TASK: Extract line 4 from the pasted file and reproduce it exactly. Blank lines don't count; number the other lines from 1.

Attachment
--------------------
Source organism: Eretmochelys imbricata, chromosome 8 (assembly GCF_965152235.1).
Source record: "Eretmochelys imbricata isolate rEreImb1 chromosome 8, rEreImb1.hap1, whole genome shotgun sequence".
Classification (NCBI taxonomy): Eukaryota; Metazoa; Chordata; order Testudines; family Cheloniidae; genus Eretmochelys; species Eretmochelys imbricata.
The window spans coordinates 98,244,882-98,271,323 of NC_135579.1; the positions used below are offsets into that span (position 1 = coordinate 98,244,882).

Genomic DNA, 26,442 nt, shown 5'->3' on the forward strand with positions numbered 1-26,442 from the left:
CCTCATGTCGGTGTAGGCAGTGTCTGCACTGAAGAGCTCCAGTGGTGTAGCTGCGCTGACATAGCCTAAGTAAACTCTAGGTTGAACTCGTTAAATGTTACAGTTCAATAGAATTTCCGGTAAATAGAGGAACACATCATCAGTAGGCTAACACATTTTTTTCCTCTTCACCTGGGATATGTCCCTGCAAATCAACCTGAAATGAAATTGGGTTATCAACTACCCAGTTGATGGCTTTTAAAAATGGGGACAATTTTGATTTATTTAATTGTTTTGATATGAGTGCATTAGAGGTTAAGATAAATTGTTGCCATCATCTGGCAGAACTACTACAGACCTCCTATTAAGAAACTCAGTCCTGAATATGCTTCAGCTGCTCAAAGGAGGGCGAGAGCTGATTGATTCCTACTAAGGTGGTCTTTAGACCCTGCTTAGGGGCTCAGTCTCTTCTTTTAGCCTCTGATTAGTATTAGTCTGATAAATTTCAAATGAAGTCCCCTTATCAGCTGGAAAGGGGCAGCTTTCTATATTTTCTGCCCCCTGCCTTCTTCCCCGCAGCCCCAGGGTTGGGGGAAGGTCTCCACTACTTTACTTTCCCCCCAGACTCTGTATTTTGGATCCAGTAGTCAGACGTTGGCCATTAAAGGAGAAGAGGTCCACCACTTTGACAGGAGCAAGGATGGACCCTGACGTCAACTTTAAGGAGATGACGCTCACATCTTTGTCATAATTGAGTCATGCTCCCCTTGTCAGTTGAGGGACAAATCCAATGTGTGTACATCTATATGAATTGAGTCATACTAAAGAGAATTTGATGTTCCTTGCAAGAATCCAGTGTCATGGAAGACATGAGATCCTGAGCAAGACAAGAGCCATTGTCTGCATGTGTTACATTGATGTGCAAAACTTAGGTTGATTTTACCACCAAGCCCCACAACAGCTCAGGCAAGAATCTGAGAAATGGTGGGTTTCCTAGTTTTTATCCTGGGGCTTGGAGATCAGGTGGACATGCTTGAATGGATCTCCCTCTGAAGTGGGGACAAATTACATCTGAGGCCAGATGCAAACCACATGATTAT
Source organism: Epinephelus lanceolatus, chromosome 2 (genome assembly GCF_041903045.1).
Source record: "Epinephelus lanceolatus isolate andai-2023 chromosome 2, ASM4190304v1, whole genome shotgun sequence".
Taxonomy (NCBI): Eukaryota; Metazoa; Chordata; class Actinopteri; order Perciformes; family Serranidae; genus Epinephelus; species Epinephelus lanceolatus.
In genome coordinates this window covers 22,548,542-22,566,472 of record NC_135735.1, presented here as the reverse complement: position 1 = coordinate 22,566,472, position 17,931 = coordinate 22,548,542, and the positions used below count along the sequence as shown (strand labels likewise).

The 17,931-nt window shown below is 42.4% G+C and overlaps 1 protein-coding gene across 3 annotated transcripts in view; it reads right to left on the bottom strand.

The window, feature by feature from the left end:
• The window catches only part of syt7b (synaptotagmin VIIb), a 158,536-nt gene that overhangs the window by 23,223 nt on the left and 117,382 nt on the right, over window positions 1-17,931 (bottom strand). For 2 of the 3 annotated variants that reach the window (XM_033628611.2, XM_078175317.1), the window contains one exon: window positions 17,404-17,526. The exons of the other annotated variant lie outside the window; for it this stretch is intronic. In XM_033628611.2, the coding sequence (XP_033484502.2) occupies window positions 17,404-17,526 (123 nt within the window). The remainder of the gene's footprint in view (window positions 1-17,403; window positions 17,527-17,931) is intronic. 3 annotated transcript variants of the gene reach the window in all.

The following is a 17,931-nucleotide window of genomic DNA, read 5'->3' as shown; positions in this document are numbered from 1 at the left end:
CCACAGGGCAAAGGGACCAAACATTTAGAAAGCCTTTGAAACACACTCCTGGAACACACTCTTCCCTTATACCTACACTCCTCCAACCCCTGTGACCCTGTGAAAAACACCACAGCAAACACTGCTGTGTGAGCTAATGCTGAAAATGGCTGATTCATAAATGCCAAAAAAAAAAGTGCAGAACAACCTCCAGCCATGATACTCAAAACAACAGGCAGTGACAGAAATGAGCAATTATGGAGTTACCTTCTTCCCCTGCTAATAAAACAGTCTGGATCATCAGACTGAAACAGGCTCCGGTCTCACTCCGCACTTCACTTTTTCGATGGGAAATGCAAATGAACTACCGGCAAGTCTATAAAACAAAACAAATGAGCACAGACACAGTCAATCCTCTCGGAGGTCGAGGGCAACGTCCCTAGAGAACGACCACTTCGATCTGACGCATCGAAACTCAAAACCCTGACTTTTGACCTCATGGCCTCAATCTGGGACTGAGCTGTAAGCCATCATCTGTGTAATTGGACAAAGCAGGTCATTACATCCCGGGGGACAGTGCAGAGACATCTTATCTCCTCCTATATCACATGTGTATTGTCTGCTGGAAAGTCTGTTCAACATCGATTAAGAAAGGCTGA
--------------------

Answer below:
The window spans coordinates 98,244,882-98,271,323 of NC_135579.1; the positions used below are offsets into that span (position 1 = coordinate 98,244,882).